International News
Culture Cannot Be Divorced From Psychiatric Care
Psychiatric News
Volume 37 Number 21 page 18-18

When an African-American truck driver said that he frequently saw the devil sitting beside him warning that his life was about to take a turn for the worse, the attending psychiatrist was about to diagnose the patient as suffering from a delusional disorder. Fortunately, the East Indian psychiatry resident, who knew little about African-American folklore, decided to ask the man about his religious beliefs. He found that the patient’s story was an accepted way of speaking in many Southern communities in the United States and that it should not be taken literally but interpreted in its cultural context.

Gary E. Myers, Ph.D., M.Div., an assistant professor of medical humanities and psychiatry at Southern Illinois University School of Medicine in Springfield, relates this story to show how a little cultural sensitivity can go a long way when psychiatrists are treating patients from cultures other than their own.

"This example of a resident’s sensitivity being heightened and the willingness to ask additional questions regarding the cultural context of the patient’s story resulted in the best interpretation of the patient’s symptoms," he said at the XIIth World Congress of Psychiatry in Yokohama, Japan, in August.

Myers emphasized that globalization places new demands on psychotherapists to practice culturally competent psychotherapy. His interest in breaching psychotherapeutic cultural barriers came about in a roundabout way. His interest had originally been in the interface between psychology and religion, and his Ph.D. is in theology and personality studies.

"I was employed by the United Methodist Church to evaluate the spiritual and emotional well-being of missionaries and their families when they returned from their assignments abroad. Through this work I was pressed not only to consider the religious beliefs of patients, but also their cultural experiences. This exposure to cross-cultural therapy developed into my academic focus on taking religion and culture into account when doing psychotherapy," he said. He is an ordained United Methodist minister but has never been a missionary.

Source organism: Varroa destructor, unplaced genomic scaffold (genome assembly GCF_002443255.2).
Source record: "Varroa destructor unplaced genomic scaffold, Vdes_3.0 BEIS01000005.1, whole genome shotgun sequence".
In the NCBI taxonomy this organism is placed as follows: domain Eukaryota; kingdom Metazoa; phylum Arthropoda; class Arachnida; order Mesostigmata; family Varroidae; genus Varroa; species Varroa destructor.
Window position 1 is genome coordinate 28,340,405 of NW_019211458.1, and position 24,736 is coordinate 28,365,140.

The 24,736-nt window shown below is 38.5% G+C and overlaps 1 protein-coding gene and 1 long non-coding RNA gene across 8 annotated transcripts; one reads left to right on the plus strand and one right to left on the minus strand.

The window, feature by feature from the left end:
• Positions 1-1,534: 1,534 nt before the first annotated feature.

During his teaching career Myers has won two Templeton Awards, the first to develop curricula in religion, spirituality, and culture for psychiatry residents, and the second to teach the same subjects to family medicine residents. In his current group of 22 psychiatry residents, five are American. Most of the others are from Pakistan, India, and the Philippines.

"So I’ve been teaching this type of multicultural psychiatric education to a multicultural group of residents since I arrived here in the heart of Illinois—among the cornfields and all," he laughed.

From his travels and supervisory and teaching experiences with international psychiatry residents, he has amassed a large vocabulary of culturally relevant metaphors that are important to establishing connections between patients’ cultures and their psychotherapy. He said that one of the biggest errors Westerners make is looking at all behavior through only their eyes.

"If a person in Southeast Asia or Malaysia began running around screaming and throwing things after a stressful event, then settled down and acted almost psychotic, a visiting Western psychiatrist who took a snapshot of that behavior isolated from its cultural context would insist that the patient be medicated. But DSM-IV identifies that culture-bound syndrome as ‘running amok.’ And if the psychiatrist were from that culture, he or she would know that this is how the patient’s people deal with trauma, and the community is prepared to deal with such behavior," he said.